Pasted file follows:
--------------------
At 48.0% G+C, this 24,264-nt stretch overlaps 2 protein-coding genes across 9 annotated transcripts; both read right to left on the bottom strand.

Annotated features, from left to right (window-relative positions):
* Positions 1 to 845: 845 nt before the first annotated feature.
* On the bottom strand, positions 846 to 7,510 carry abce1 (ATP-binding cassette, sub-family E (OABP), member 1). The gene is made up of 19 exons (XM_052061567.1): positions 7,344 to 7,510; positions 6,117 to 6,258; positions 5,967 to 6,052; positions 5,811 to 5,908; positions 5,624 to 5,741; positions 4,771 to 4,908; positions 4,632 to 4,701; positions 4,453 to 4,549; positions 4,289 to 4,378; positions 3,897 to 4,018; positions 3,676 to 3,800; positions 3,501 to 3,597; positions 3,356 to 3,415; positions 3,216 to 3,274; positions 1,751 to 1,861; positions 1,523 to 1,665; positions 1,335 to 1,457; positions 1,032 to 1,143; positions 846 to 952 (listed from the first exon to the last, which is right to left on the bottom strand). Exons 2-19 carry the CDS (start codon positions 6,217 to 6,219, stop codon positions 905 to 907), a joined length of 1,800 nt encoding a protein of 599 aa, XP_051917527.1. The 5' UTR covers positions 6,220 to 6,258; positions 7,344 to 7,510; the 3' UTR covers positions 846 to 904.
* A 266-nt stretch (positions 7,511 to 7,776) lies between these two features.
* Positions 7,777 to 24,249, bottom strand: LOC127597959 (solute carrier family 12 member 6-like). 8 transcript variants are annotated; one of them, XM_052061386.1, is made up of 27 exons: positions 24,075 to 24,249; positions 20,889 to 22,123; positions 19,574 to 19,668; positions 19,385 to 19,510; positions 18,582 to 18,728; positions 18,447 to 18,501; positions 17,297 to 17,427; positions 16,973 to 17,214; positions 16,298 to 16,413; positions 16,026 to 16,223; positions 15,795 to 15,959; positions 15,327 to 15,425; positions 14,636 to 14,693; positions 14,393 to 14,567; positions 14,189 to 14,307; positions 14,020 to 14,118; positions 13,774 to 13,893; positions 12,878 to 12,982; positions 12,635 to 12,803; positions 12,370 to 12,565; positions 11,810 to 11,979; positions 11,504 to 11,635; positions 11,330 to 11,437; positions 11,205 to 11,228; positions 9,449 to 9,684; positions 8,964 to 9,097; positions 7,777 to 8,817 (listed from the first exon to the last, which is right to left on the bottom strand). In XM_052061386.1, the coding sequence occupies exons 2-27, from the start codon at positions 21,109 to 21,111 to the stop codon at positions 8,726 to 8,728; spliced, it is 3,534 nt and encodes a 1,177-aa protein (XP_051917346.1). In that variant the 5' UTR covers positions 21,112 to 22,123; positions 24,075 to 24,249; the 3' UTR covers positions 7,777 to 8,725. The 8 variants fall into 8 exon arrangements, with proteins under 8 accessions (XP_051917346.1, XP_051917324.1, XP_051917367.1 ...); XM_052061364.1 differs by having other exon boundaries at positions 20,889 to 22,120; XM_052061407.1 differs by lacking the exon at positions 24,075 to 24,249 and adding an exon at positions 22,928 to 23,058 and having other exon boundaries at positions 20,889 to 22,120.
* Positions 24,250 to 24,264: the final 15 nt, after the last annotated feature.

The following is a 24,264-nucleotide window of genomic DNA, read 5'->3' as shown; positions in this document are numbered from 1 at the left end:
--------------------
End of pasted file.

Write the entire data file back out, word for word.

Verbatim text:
At 48.0% G+C, this 24,264-nt stretch overlaps 2 protein-coding genes across 9 annotated transcripts; both read right to left on the bottom strand.

Annotated features, from left to right (window-relative positions):
* Positions 1 to 845: 845 nt before the first annotated feature.
* On the bottom strand, positions 846 to 7,510 carry abce1 (ATP-binding cassette, sub-family E (OABP), member 1). The gene is made up of 19 exons (XM_052061567.1): positions 7,344 to 7,510; positions 6,117 to 6,258; positions 5,967 to 6,052; positions 5,811 to 5,908; positions 5,624 to 5,741; positions 4,771 to 4,908; positions 4,632 to 4,701; positions 4,453 to 4,549; positions 4,289 to 4,378; positions 3,897 to 4,018; positions 3,676 to 3,800; positions 3,501 to 3,597; positions 3,356 to 3,415; positions 3,216 to 3,274; positions 1,751 to 1,861; positions 1,523 to 1,665; positions 1,335 to 1,457; positions 1,032 to 1,143; positions 846 to 952 (listed from the first exon to the last, which is right to left on the bottom strand). Exons 2-19 carry the CDS (start codon positions 6,217 to 6,219, stop codon positions 905 to 907), a joined length of 1,800 nt encoding a protein of 599 aa, XP_051917527.1. The 5' UTR covers positions 6,220 to 6,258; positions 7,344 to 7,510; the 3' UTR covers positions 846 to 904.
* A 266-nt stretch (positions 7,511 to 7,776) lies between these two features.
* Positions 7,777 to 24,249, bottom strand: LOC127597959 (solute carrier family 12 member 6-like). 8 transcript variants are annotated; one of them, XM_052061386.1, is made up of 27 exons: positions 24,075 to 24,249; positions 20,889 to 22,123; positions 19,574 to 19,668; positions 19,385 to 19,510; positions 18,582 to 18,728; positions 18,447 to 18,501; positions 17,297 to 17,427; positions 16,973 to 17,214; positions 16,298 to 16,413; positions 16,026 to 16,223; positions 15,795 to 15,959; positions 15,327 to 15,425; positions 14,636 to 14,693; positions 14,393 to 14,567; positions 14,189 to 14,307; positions 14,020 to 14,118; positions 13,774 to 13,893; positions 12,878 to 12,982; positions 12,635 to 12,803; positions 12,370 to 12,565; positions 11,810 to 11,979; positions 11,504 to 11,635; positions 11,330 to 11,437; positions 11,205 to 11,228; positions 9,449 to 9,684; positions 8,964 to 9,097; positions 7,777 to 8,817 (listed from the first exon to the last, which is right to left on the bottom strand). In XM_052061386.1, the coding sequence occupies exons 2-27, from the start codon at positions 21,109 to 21,111 to the stop codon at positions 8,726 to 8,728; spliced, it is 3,534 nt and encodes a 1,177-aa protein (XP_051917346.1). In that variant the 5' UTR covers positions 21,112 to 22,123; positions 24,075 to 24,249; the 3' UTR covers positions 7,777 to 8,725. The 8 variants fall into 8 exon arrangements, with proteins under 8 accessions (XP_051917346.1, XP_051917324.1, XP_051917367.1 ...); XM_052061364.1 differs by having other exon boundaries at positions 20,889 to 22,120; XM_052061407.1 differs by lacking the exon at positions 24,075 to 24,249 and adding an exon at positions 22,928 to 23,058 and having other exon boundaries at positions 20,889 to 22,120.
* Positions 24,250 to 24,264: the final 15 nt, after the last annotated feature.

The following is a 24,264-nucleotide window of genomic DNA, read 5'->3' as shown; positions in this document are numbered from 1 at the left end: